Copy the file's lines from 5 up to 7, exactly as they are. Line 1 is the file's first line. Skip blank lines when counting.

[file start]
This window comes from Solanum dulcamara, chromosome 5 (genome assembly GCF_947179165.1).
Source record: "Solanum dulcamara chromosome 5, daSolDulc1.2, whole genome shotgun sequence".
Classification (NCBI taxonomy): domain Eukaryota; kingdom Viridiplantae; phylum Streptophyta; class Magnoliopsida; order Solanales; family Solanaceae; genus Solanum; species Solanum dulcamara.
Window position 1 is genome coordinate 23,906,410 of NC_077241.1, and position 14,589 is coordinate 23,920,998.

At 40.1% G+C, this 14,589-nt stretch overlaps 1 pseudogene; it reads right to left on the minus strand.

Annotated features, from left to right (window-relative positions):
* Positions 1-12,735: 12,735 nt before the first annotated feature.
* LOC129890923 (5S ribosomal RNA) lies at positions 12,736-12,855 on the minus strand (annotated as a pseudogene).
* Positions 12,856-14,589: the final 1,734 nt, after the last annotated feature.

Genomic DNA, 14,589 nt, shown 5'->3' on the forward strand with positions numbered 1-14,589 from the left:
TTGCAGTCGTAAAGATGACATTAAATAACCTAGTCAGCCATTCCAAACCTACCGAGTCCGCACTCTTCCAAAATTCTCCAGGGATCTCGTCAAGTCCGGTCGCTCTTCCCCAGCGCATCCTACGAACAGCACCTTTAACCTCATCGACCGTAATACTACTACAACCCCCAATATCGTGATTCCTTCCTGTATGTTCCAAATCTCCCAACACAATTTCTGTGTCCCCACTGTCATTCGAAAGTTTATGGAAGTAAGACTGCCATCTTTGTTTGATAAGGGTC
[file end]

At 40.1% G+C, this 14,589-nt stretch overlaps 1 pseudogene; it reads right to left on the minus strand.

Annotated features, from left to right (window-relative positions):
* Positions 1-12,735: 12,735 nt before the first annotated feature.